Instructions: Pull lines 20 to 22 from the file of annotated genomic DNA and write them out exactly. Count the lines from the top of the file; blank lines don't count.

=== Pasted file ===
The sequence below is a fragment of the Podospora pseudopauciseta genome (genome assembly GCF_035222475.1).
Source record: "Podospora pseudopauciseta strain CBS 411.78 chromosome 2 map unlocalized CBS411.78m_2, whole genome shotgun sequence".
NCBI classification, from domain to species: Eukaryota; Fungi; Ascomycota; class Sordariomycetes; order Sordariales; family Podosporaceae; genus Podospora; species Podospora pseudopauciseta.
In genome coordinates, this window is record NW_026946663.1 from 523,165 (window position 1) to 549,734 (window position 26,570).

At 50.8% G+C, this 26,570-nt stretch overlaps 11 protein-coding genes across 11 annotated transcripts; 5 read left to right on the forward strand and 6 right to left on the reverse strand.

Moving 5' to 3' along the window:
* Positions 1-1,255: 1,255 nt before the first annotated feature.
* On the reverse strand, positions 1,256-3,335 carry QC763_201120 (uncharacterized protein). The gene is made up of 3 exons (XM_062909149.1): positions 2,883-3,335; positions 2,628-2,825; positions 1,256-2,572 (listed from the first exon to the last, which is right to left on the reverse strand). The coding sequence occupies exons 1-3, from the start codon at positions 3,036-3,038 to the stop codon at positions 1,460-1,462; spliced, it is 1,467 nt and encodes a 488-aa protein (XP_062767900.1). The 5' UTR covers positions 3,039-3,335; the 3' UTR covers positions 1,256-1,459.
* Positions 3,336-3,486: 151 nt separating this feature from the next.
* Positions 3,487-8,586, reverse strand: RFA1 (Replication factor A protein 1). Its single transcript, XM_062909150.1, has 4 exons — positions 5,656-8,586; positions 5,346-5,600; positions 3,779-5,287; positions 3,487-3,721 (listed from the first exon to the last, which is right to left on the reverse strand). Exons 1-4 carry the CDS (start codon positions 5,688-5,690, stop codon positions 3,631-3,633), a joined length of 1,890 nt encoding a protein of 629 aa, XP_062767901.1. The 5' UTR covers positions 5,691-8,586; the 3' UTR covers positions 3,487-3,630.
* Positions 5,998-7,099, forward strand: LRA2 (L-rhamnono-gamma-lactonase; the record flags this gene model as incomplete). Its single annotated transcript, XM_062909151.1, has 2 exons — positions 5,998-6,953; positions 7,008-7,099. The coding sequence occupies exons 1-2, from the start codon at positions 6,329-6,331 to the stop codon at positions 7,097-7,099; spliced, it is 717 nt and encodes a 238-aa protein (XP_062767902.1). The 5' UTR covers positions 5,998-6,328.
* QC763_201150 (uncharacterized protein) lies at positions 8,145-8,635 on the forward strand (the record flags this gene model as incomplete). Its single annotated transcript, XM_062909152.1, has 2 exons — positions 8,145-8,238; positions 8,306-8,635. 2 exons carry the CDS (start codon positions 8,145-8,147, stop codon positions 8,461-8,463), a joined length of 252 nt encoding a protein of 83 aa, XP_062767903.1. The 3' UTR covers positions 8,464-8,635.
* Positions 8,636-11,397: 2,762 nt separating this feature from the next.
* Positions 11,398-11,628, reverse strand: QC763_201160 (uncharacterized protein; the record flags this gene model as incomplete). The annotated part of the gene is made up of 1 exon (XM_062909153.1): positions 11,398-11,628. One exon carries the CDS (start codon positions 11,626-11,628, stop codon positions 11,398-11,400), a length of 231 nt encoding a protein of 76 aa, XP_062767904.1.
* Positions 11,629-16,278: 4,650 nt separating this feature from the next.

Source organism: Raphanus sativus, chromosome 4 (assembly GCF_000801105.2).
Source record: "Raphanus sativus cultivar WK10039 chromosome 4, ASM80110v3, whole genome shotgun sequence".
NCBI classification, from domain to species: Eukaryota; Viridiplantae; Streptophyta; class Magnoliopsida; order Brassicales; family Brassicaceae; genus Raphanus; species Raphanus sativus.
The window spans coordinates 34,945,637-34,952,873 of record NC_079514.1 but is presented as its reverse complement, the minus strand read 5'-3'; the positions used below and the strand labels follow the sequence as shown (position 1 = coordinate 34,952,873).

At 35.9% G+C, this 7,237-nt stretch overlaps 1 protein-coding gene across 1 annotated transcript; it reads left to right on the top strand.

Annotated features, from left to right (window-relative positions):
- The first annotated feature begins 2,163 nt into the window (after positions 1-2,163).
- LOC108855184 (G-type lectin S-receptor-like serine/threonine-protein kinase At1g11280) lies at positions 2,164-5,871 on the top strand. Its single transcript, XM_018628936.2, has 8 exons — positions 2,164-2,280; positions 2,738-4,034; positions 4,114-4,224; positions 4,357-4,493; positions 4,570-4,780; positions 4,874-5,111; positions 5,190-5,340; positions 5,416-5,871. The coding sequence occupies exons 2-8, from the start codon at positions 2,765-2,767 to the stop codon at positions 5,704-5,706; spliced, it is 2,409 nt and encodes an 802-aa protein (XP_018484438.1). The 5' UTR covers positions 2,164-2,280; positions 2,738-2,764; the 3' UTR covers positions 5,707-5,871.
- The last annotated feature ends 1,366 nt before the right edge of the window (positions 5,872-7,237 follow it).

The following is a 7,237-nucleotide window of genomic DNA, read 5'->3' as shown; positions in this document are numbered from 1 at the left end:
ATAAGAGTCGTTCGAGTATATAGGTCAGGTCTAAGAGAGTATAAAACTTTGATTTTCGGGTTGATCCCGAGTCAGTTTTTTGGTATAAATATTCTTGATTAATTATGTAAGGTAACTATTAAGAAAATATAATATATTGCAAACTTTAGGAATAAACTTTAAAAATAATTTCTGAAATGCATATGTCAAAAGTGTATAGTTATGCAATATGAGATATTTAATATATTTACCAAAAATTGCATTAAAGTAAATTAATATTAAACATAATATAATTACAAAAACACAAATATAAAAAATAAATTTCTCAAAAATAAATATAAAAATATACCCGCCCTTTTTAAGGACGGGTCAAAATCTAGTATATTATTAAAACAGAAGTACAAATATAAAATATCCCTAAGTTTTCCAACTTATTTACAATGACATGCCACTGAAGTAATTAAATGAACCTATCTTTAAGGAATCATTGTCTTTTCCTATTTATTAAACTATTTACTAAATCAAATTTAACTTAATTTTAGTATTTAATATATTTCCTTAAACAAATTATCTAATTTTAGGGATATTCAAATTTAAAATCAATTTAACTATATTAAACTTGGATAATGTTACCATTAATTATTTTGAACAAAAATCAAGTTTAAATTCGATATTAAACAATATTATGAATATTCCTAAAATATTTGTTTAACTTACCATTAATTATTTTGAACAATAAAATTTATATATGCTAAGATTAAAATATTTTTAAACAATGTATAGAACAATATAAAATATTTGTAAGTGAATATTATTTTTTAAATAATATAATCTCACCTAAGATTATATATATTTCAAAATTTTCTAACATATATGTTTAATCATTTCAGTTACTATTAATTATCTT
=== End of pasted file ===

At 35.9% G+C, this 7,237-nt stretch overlaps 1 protein-coding gene across 1 annotated transcript; it reads left to right on the top strand.

Annotated features, from left to right (window-relative positions):
- The first annotated feature begins 2,163 nt into the window (after positions 1-2,163).